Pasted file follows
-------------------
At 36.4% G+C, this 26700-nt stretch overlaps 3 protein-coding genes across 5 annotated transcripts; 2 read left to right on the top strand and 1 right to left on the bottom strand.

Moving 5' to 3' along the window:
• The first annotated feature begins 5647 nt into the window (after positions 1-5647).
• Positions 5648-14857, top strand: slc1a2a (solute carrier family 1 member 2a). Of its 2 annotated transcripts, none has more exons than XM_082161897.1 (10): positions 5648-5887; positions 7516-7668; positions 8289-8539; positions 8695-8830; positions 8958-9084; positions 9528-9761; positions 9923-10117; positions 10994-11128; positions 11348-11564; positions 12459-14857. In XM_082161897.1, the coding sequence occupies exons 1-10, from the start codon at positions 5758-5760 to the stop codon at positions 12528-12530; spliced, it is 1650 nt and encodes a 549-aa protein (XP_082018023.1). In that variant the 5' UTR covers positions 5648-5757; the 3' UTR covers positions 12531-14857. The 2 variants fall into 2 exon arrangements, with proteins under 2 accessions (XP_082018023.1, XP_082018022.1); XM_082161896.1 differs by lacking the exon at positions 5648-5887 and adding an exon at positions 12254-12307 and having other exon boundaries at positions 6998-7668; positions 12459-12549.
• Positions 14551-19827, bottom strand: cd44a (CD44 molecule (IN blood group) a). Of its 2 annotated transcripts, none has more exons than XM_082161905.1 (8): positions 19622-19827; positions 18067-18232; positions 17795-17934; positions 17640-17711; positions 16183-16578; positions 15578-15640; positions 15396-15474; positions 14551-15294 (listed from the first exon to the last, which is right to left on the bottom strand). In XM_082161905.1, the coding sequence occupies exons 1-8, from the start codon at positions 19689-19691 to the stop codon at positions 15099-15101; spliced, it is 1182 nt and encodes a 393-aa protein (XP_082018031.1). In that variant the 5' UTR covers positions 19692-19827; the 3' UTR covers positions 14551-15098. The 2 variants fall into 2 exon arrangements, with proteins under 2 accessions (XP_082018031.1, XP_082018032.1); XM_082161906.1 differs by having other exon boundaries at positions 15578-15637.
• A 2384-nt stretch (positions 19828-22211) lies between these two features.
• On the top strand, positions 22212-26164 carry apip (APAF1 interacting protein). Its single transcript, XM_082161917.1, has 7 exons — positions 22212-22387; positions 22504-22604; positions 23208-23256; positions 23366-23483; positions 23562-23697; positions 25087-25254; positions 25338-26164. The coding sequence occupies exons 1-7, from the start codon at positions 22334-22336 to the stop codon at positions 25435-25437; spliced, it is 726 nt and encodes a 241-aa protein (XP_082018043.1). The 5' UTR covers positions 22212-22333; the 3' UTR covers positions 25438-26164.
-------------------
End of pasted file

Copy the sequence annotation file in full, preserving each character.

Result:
At 36.4% G+C, this 26700-nt stretch overlaps 3 protein-coding genes across 5 annotated transcripts; 2 read left to right on the top strand and 1 right to left on the bottom strand.

Moving 5' to 3' along the window:
• The first annotated feature begins 5647 nt into the window (after positions 1-5647).
• Positions 5648-14857, top strand: slc1a2a (solute carrier family 1 member 2a). Of its 2 annotated transcripts, none has more exons than XM_082161897.1 (10): positions 5648-5887; positions 7516-7668; positions 8289-8539; positions 8695-8830; positions 8958-9084; positions 9528-9761; positions 9923-10117; positions 10994-11128; positions 11348-11564; positions 12459-14857. In XM_082161897.1, the coding sequence occupies exons 1-10, from the start codon at positions 5758-5760 to the stop codon at positions 12528-12530; spliced, it is 1650 nt and encodes a 549-aa protein (XP_082018023.1). In that variant the 5' UTR covers positions 5648-5757; the 3' UTR covers positions 12531-14857. The 2 variants fall into 2 exon arrangements, with proteins under 2 accessions (XP_082018023.1, XP_082018022.1); XM_082161896.1 differs by lacking the exon at positions 5648-5887 and adding an exon at positions 12254-12307 and having other exon boundaries at positions 6998-7668; positions 12459-12549.
• Positions 14551-19827, bottom strand: cd44a (CD44 molecule (IN blood group) a). Of its 2 annotated transcripts, none has more exons than XM_082161905.1 (8): positions 19622-19827; positions 18067-18232; positions 17795-17934; positions 17640-17711; positions 16183-16578; positions 15578-15640; positions 15396-15474; positions 14551-15294 (listed from the first exon to the last, which is right to left on the bottom strand). In XM_082161905.1, the coding sequence occupies exons 1-8, from the start codon at positions 19689-19691 to the stop codon at positions 15099-15101; spliced, it is 1182 nt and encodes a 393-aa protein (XP_082018031.1). In that variant the 5' UTR covers positions 19692-19827; the 3' UTR covers positions 14551-15098. The 2 variants fall into 2 exon arrangements, with proteins under 2 accessions (XP_082018031.1, XP_082018032.1); XM_082161906.1 differs by having other exon boundaries at positions 15578-15637.
• A 2384-nt stretch (positions 19828-22211) lies between these two features.
• On the top strand, positions 22212-26164 carry apip (APAF1 interacting protein). Its single transcript, XM_082161917.1, has 7 exons — positions 22212-22387; positions 22504-22604; positions 23208-23256; positions 23366-23483; positions 23562-23697; positions 25087-25254; positions 25338-26164. The coding sequence occupies exons 1-7, from the start codon at positions 22334-22336 to the stop codon at positions 25435-25437; spliced, it is 726 nt and encodes a 241-aa protein (XP_082018043.1). The 5' UTR covers positions 22212-22333; the 3' UTR covers positions 25438-26164.